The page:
I’ve reached an alarmingly high level of preoccupation with The Letter. Yes, I’m capable on occasion of thinking about other things, but whenever my mind wanders from whatever I’m doing at any given moment, I find myself wondering what’s going on in Santa Fe. Paul Moravec, my collaborator, is now at the opera house, attending orchestral rehearsals. On Friday I fly to Los Angeles to review a pair of weekend performances at the Will Geer Theatricum Botanicum, after which I head for New Mexico on Sunday to join the company for the last two weeks of rehearsals. Ready or not, we open on July 25.
I finally had my first dream about The Letter a couple of nights ago. Alas, it was one of those surreal pseudo-narratives that make little or no sense to the dreamer’s waking self. No one in the real-life cast of the opera figured in my dream, which took place on a stage that bore no resemblance to that of the Santa Fe Opera. Instead of the seventy-piece orchestra that will accompany The Letter, a chamber orchestra was in the pit, and it was playing Bach’s “Sheep May Safely Graze.” Go figure.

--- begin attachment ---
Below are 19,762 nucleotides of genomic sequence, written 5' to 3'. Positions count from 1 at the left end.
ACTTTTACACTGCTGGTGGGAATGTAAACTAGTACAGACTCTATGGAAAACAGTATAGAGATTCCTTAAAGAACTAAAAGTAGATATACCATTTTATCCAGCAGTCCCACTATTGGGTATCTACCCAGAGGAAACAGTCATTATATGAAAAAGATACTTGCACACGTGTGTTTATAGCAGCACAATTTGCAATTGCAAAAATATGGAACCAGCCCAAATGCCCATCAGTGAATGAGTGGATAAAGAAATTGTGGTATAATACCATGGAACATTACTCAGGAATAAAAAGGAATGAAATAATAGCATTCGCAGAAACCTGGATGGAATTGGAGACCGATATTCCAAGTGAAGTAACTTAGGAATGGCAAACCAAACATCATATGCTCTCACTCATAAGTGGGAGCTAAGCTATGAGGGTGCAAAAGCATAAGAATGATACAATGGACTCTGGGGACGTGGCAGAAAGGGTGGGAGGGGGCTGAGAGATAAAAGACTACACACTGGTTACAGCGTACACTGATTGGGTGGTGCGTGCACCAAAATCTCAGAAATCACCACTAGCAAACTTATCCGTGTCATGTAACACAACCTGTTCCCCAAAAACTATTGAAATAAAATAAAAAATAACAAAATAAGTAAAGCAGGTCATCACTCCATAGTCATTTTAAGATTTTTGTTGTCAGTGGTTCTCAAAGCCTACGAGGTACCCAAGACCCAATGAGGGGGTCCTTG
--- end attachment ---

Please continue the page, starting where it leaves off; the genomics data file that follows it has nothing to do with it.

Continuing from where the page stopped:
So now what? Well, I have three pieces to write for The Wall Street Journal before I leave on Friday. I also have to pack enough clothes and books for a three-week stay in Santa Fe, and no doubt I’ll blog a bit between now and the time of my departure. Among other things, I still have to report on my ascent to the summit of Mount Ashland. For the moment, though, I can’t seem to think about much of anything but The Letter, so try to be patient with me! I’ve been pregnant for three years, and it’s just about time to stop eating ice cream and pickles and head for the hospital.
UPDATE: The Santa Fe season opened on Friday with Verdi’s La Traviata, starring Natalie Dessay. Here’s an Associated Press review of the first performance.
The season continued on Saturday with the premiere of a new production of Donizetti’s Elixir of Love. Here’s a review from the Santa Fe New Mexican.